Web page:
Low jab rate in north-west

Registered nurse Lizette De Oliveira, and Madeline Hooke getting vaccinated. Photo by Damjan Janevski. 240969_03

By Michaela Meade

Melbourne’s north-west region has been revealed to have the state’s lowest rate of COVID-19 vaccination, with eligibility and the nature of the workforce being flagged as potential reasons.

The federal government last week released data revealing vaccination rates across the country.

In Melbourne’s north-west, 34.7 per cent of people aged 15 and over had received one dose while 15.6 per cent of people aged 15 and over are fully vaccinated.

Bendigo was revealed to have the highest rate of people aged 15 and over with at least one dose at 52.6 per cent.

Geelong had the highest rate of people aged 15 and over fully vaccinated, at 25.9 per cent.

North Western Melbourne Primary Health Network chief executive Chris Carter said there were a number of reasons for the low vaccine rate in Melbourne’s north-west.

“We have a younger population and a lot of people may not be eligible,” he said.

“The nature of the workforce essentially is essential service workers with jobs that involve long hours and getting time off work is really difficult.”

Altona North GP and Australian Medical Association state council chairman Mukesh Haikerwal said supply was one reason for the lag.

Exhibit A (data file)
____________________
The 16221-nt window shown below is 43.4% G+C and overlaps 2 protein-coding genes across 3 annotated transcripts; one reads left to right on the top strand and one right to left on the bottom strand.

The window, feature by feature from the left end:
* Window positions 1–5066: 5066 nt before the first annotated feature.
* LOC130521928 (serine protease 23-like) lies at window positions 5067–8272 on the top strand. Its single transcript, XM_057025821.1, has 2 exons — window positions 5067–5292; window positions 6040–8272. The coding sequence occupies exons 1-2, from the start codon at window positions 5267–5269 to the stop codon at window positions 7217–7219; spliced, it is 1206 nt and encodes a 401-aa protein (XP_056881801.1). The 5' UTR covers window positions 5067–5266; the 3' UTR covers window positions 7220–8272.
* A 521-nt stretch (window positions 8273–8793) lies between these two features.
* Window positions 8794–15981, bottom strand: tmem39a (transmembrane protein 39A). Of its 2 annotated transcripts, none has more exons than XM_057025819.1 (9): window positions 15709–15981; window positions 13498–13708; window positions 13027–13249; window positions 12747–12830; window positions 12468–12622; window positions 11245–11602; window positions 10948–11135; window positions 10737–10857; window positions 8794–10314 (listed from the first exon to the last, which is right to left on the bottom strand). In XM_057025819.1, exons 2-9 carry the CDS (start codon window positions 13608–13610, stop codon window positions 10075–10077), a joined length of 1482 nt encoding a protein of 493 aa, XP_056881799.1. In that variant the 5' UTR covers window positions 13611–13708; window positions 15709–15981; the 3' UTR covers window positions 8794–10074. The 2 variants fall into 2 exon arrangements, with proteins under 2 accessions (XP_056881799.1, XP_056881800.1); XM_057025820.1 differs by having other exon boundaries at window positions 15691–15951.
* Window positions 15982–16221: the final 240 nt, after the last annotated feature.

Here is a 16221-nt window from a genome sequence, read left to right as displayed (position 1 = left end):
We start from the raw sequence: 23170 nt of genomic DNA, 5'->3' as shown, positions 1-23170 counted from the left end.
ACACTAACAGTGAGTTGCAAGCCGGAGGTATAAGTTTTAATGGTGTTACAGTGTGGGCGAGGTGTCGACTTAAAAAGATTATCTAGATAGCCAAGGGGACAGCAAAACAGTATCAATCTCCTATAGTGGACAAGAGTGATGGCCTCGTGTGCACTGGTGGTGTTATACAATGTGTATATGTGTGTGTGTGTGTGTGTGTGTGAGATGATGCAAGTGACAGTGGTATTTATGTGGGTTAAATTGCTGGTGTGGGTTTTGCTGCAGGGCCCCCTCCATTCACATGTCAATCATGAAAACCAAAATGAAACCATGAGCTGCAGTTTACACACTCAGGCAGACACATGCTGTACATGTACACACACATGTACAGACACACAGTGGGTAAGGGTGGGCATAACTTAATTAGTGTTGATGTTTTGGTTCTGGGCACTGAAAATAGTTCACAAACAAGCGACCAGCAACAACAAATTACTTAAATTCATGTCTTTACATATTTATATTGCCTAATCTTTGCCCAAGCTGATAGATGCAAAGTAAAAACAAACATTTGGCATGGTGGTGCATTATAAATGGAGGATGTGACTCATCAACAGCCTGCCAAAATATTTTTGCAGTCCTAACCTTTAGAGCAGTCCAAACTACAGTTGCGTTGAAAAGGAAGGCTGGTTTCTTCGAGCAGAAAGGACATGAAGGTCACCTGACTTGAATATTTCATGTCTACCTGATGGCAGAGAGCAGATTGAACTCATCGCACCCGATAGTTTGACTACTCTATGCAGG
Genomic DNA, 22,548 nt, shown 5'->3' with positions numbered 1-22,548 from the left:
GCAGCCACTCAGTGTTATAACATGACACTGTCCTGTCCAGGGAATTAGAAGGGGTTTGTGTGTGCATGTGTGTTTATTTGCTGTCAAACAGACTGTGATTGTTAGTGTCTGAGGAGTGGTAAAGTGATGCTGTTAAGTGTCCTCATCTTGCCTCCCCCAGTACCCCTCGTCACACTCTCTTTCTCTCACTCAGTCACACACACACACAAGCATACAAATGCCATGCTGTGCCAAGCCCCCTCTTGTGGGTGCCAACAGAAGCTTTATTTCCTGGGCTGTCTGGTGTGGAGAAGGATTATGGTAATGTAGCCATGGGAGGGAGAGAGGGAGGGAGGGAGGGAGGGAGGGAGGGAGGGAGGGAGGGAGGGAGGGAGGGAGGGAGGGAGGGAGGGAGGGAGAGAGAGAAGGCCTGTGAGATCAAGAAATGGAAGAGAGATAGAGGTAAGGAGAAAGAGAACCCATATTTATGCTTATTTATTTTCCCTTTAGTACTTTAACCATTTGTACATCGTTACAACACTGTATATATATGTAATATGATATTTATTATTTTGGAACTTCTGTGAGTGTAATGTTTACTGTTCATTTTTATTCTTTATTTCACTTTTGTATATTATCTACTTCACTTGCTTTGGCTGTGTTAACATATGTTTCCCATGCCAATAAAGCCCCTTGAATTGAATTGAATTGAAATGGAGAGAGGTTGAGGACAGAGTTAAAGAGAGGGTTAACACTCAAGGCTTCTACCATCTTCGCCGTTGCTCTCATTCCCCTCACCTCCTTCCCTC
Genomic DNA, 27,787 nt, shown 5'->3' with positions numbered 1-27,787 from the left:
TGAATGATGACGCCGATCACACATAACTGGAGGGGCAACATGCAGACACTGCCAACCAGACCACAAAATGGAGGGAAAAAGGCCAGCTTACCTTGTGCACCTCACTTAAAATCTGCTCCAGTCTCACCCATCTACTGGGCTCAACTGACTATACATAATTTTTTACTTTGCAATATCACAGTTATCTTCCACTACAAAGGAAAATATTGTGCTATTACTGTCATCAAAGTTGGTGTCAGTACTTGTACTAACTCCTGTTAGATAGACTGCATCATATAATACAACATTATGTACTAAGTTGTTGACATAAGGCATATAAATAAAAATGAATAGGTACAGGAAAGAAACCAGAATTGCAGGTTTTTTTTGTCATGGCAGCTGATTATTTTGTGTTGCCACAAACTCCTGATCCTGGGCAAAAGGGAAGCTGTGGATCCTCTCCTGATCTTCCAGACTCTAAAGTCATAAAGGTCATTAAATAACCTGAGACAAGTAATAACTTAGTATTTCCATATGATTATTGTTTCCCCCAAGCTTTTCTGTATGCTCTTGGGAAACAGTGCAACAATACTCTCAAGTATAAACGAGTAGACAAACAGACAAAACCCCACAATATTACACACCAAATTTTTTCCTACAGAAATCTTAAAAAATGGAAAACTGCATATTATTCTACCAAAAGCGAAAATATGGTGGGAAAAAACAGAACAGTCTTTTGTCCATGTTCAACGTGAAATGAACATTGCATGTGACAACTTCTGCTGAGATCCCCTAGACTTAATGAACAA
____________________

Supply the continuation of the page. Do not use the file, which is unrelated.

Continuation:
“We need more supply and we need more participation and we need more messaging so that people are actually prepared and geared up to do the vaccine and also prepared to take the vaccine,” he said.

Dr Haikerwal said there weren’t enough vaccination sites in the north-west.

“I think the issue is this: Wyndham’s the size of Canberra but hardly got any vaccination sites and people there have got very few doses.

“It’s a common problem across the north-west.”

Federal Lalor MP Joanne Ryan said the average age of the Wyndham community is 32 years.

“Sixty-four per cent of our community is below the age of 40 [years] and not eligible to be vaccinated yet,” Ms Ryan said.

“Instead of trying to blame lower socio-economic families or multicultural communities for vaccination hesitancy, [people] need to look at the… vaccination roll out… 113,000 people I represent aren’t able to get their hands on the vaccine.”